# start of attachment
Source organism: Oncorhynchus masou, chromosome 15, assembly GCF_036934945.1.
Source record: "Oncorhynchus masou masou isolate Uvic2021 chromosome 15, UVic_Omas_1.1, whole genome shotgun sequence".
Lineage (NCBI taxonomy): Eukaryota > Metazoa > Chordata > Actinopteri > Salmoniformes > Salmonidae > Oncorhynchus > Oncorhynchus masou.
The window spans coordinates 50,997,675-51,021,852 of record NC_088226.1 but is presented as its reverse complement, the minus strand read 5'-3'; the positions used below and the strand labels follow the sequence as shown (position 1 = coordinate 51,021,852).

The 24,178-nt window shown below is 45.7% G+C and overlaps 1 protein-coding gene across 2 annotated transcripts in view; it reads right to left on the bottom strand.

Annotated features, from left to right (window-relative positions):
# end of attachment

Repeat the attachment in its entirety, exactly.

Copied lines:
Source organism: Oncorhynchus masou, chromosome 15, assembly GCF_036934945.1.
Source record: "Oncorhynchus masou masou isolate Uvic2021 chromosome 15, UVic_Omas_1.1, whole genome shotgun sequence".
Lineage (NCBI taxonomy): Eukaryota > Metazoa > Chordata > Actinopteri > Salmoniformes > Salmonidae > Oncorhynchus > Oncorhynchus masou.
The window spans coordinates 50,997,675-51,021,852 of record NC_088226.1 but is presented as its reverse complement, the minus strand read 5'-3'; the positions used below and the strand labels follow the sequence as shown (position 1 = coordinate 51,021,852).

The 24,178-nt window shown below is 45.7% G+C and overlaps 1 protein-coding gene across 2 annotated transcripts in view; it reads right to left on the bottom strand.

Annotated features, from left to right (window-relative positions):